We headed home whilst it was still light, hoping that the better weather to follow would show itself so that we could enjoy the scenery on the way home. There were at least some new lambs in the fields now, having not yet seen many, so I did manage to snag a couple of photographs and you can see above how wintry and cold the weather had been. I must admit to being a little concerned at the tiny new lambs shivering away in this unexpected wintry snap. The following day was thankfully sunny and spring-like, so I’m sure that they enjoyed that much better.
My work this week:
I worked several existing designs for orders and to replenish stock and made one or two variations of ‘classic’ designs that I have in shop that have sold consistently over the years – spiral earrings for example, have always been a favourite and I made a couple of pairs of un-hammered simple spirals. As with all seemingly ‘simple’ designs, poor workmanship has nowhere to hide, so you have to work with care.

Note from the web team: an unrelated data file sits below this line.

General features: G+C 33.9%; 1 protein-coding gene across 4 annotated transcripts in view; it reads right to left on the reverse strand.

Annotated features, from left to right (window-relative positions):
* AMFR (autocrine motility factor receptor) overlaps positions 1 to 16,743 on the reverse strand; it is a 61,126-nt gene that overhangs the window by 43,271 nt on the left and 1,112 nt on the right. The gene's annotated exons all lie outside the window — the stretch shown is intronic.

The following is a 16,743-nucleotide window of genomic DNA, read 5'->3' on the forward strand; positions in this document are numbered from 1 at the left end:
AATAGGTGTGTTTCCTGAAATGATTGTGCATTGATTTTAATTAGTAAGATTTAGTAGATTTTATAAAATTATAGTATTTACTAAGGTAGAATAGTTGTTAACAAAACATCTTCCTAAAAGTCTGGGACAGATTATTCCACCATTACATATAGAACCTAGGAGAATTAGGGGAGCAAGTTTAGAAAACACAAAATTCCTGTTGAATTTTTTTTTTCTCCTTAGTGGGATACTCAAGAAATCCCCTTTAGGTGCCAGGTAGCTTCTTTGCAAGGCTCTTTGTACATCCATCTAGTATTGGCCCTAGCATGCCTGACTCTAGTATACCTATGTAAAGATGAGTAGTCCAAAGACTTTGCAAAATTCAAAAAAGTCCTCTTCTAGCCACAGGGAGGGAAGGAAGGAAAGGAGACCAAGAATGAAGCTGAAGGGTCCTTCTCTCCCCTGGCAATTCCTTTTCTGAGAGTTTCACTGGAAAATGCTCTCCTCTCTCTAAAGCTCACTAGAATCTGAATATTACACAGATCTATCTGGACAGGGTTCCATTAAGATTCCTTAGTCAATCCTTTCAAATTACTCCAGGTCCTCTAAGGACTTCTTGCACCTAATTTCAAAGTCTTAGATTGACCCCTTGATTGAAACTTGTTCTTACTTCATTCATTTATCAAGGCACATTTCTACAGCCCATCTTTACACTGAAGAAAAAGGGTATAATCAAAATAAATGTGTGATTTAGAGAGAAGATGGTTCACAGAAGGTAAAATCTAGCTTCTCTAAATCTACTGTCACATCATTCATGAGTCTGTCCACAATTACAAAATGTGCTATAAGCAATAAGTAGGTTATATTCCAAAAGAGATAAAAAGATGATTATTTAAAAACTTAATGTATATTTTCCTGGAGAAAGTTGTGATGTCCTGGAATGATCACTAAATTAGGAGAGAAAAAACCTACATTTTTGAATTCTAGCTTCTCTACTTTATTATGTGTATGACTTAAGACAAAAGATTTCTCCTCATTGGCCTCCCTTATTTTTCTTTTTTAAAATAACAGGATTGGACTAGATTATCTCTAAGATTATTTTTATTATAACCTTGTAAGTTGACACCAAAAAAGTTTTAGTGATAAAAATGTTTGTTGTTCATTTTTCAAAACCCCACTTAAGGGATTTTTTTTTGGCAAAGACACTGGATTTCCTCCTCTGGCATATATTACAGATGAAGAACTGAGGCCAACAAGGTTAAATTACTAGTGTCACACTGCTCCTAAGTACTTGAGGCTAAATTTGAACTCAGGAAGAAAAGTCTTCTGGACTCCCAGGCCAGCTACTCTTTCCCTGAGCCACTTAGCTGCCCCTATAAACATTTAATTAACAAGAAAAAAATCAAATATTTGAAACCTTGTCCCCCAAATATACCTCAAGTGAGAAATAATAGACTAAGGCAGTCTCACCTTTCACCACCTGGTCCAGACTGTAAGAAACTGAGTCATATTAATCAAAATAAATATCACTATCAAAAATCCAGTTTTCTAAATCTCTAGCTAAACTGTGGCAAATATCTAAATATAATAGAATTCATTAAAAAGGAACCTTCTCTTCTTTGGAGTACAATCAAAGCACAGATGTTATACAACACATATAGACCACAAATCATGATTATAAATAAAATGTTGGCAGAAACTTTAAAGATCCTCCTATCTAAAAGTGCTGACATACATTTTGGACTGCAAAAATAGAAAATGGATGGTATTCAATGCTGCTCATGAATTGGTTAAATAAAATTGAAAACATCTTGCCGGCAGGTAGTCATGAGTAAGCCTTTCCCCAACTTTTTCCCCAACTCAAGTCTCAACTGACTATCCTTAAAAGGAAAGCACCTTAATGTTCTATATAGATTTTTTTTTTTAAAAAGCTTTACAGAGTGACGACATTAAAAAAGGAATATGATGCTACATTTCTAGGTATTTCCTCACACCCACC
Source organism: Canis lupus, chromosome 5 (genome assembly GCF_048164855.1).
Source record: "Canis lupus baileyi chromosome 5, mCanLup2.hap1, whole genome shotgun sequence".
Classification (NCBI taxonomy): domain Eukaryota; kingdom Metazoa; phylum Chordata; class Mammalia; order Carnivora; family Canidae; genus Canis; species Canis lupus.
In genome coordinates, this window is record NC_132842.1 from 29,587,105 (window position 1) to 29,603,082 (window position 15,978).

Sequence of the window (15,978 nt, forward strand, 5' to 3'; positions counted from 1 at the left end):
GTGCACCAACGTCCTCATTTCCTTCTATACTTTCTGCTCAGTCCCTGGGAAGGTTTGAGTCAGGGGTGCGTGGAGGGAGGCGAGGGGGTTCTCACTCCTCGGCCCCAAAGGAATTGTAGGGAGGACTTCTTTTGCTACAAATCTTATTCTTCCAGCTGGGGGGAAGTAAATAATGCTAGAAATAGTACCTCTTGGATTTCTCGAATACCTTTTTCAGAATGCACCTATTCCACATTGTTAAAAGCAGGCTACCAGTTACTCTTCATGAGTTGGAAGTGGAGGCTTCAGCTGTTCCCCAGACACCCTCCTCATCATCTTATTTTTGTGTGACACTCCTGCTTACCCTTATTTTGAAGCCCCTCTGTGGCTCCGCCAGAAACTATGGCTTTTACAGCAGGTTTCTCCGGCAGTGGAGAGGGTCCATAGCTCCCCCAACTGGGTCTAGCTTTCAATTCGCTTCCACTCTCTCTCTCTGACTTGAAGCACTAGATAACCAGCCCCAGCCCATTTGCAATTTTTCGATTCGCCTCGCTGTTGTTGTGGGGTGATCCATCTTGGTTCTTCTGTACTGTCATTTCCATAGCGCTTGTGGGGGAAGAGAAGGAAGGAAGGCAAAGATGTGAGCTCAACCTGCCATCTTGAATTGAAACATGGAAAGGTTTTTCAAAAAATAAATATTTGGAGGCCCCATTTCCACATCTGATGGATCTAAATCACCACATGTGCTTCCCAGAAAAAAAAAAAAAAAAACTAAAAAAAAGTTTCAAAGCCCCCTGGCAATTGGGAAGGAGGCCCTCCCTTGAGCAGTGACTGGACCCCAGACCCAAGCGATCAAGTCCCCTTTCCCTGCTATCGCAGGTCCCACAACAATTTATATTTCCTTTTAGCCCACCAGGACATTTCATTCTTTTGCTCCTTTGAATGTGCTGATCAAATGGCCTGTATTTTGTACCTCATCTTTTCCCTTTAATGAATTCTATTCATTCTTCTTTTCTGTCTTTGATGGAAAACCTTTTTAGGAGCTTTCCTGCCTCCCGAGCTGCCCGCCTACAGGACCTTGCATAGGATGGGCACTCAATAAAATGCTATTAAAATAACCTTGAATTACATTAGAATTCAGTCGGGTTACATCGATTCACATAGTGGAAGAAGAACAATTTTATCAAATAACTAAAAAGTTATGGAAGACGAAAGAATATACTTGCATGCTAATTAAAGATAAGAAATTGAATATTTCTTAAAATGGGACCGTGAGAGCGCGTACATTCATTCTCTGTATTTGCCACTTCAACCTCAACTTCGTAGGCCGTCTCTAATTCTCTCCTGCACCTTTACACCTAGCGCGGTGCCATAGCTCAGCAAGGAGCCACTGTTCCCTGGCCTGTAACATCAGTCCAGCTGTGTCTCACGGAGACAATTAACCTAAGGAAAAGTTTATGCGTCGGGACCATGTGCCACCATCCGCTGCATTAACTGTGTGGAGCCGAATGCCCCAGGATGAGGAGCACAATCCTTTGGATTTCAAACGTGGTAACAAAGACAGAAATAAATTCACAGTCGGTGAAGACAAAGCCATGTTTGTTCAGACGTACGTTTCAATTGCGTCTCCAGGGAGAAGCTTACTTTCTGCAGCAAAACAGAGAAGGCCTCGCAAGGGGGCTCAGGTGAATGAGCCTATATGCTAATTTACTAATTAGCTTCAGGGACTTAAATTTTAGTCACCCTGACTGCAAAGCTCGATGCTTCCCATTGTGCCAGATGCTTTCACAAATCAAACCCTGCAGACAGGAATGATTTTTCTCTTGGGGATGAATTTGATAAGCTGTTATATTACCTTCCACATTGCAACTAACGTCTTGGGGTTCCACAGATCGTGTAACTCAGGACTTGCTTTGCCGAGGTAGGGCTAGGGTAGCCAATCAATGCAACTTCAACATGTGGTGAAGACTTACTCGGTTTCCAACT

Double shaggy loops antiqued copper earrings. I graduated the top from smaller rings and popped a bead at the bottom to make them a nice shape.
Un-hammered spiral earrings in antiqued copper.
Faux amber spiral wrapped antiqued copper bracelet with a hand crafted toggle clasp.
Antiqued copper double shaggy loops bracelet with a hand crafted toggle clasp.